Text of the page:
HORSES ONLY KNOW WHAT WE TEACH THEM
Horses don't have attitudes. They don't go off in a corner of the pasture and plan the day. The "attitude" they generally have (I will label it frustration) is because they are confused:
Our timing could be off
We are not consistent in the way we ask the horse to perform a task
We keep repeating things over and over, which leads the horse to try something different in order to get us to STOP repeating the same task. Horses don't forget. By the third time you ask a horse to make a circle to the left, the horse knows it. Period. That doesn't mean it can't be polished a bit.
If the person keeps repeating "make a circle to the left" the horse figures it is not doing what is asked, so gets inventive and tries another way to “make a circle to the left”. Then the human thinks the horse doesn’t get it and continues to drill “circle to the left”. The human will also think the horse has decided “I am not going to make a circle to the left” and gets mad at the horse and calls him disrespectful. That does nothing but frustrate the horse and it either shuts down, or gets resentful.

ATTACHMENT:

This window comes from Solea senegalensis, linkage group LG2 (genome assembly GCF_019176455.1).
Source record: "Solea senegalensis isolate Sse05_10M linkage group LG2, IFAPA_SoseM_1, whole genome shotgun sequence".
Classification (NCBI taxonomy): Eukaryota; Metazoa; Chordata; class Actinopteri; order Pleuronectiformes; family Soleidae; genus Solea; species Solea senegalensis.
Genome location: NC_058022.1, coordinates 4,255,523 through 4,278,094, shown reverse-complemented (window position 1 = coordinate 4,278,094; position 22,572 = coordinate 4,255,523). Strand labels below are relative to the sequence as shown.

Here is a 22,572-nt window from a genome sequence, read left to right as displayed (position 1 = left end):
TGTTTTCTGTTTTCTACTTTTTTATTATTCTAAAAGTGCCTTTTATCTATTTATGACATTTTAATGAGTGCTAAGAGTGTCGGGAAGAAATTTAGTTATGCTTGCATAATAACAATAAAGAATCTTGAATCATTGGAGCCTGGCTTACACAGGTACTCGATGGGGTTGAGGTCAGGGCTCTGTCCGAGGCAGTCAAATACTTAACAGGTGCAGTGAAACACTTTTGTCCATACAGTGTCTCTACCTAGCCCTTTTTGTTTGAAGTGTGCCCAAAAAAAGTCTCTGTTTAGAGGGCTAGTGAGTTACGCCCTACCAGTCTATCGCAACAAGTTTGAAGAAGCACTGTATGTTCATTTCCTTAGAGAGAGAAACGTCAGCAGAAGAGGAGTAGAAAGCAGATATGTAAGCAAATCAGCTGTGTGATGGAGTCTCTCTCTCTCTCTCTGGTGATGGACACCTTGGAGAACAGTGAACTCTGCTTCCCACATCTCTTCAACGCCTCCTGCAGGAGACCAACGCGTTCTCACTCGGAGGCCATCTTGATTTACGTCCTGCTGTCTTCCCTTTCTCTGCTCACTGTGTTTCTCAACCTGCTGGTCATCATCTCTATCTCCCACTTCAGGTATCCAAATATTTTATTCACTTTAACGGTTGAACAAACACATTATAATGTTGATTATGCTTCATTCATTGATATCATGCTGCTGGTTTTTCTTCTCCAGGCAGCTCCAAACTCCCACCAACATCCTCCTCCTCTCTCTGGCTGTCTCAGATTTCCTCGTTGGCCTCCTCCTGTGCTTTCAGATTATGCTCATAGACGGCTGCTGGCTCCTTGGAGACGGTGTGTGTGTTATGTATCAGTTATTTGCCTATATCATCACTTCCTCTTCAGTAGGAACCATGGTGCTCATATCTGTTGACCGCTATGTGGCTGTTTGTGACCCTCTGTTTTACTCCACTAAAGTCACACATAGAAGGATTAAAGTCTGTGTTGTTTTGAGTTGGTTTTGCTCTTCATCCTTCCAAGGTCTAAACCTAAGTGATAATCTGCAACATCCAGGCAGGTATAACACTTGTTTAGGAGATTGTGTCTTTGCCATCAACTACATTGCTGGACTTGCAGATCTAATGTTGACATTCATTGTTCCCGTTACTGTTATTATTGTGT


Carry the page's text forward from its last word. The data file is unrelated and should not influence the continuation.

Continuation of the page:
Horses ARE what we train them to be!
That's where I believe video comes in handy. Have someone video you working your horse in a pattern or just doing simple task i.e. backing up. Watch the horse's reaction when you ask for the back-up and watch HOW you are asking. I bet you will see why he is going crooked, or turns to leave or doesn't move at all.
This and that
WE SHOULD TRY TO MAKE OUR HORSES' LIVES
AS NATURAL AS POSSIBLE
I am not sure where the idea came from of having horses eat UP off the ground. I don't mean that they should eat OFF nasty ground, for example a sandy, filthy place. I mean that we tie hay nets UP high, put feeder boxes UP high and even automatic waters are UP high. If you look at the pictures, the horses look uncomfortable.
In nature horses eat with their heads down, drink with their heads down and actually need to put their heads down, in order to let the moisture and dust that accumulates from exercise and environment, drain from their lungs. Horses that compete and are then tied to a trailer where they can't get their head down, can get respiratory problems.